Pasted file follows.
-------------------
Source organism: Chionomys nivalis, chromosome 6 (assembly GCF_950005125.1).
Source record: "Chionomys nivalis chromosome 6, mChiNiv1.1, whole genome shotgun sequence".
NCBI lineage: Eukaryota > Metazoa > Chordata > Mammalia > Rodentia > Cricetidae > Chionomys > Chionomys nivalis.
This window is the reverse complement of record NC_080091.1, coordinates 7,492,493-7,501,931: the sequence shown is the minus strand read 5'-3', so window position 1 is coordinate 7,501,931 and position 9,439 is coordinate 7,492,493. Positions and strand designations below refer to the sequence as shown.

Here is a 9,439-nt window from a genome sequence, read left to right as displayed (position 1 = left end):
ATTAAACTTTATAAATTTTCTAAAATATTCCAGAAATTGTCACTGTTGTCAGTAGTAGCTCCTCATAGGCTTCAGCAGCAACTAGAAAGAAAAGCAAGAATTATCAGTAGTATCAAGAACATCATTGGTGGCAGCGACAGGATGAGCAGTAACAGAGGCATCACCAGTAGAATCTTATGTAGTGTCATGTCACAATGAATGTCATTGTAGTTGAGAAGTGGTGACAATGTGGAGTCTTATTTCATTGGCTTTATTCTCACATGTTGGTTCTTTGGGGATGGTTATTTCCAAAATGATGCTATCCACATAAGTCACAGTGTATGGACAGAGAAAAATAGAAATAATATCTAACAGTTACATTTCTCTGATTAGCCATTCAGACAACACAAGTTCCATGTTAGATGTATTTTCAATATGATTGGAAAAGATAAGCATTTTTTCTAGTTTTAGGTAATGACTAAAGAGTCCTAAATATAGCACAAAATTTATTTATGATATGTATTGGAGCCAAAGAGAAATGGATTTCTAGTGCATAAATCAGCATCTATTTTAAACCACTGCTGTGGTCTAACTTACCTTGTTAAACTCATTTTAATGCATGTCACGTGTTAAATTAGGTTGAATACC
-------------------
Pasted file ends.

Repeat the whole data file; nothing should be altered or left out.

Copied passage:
Source organism: Chionomys nivalis, chromosome 6 (assembly GCF_950005125.1).
Source record: "Chionomys nivalis chromosome 6, mChiNiv1.1, whole genome shotgun sequence".
NCBI lineage: Eukaryota > Metazoa > Chordata > Mammalia > Rodentia > Cricetidae > Chionomys > Chionomys nivalis.
This window is the reverse complement of record NC_080091.1, coordinates 7,492,493-7,501,931: the sequence shown is the minus strand read 5'-3', so window position 1 is coordinate 7,501,931 and position 9,439 is coordinate 7,492,493. Positions and strand designations below refer to the sequence as shown.

Here is a 9,439-nt window from a genome sequence, read left to right as displayed (position 1 = left end):
ATTAAACTTTATAAATTTTCTAAAATATTCCAGAAATTGTCACTGTTGTCAGTAGTAGCTCCTCATAGGCTTCAGCAGCAACTAGAAAGAAAAGCAAGAATTATCAGTAGTATCAAGAACATCATTGGTGGCAGCGACAGGATGAGCAGTAACAGAGGCATCACCAGTAGAATCTTATGTAGTGTCATGTCACAATGAATGTCATTGTAGTTGAGAAGTGGTGACAATGTGGAGTCTTATTTCATTGGCTTTATTCTCACATGTTGGTTCTTTGGGGATGGTTATTTCCAAAATGATGCTATCCACATAAGTCACAGTGTATGGACAGAGAAAAATAGAAATAATATCTAACAGTTACATTTCTCTGATTAGCCATTCAGACAACACAAGTTCCATGTTAGATGTATTTTCAATATGATTGGAAAAGATAAGCATTTTTTCTAGTTTTAGGTAATGACTAAAGAGTCCTAAATATAGCACAAAATTTATTTATGATATGTATTGGAGCCAAAGAGAAATGGATTTCTAGTGCATAAATCAGCATCTATTTTAAACCACTGCTGTGGTCTAACTTACCTTGTTAAACTCATTTTAATGCATGTCACGTGTTAAATTAGGTTGAATACC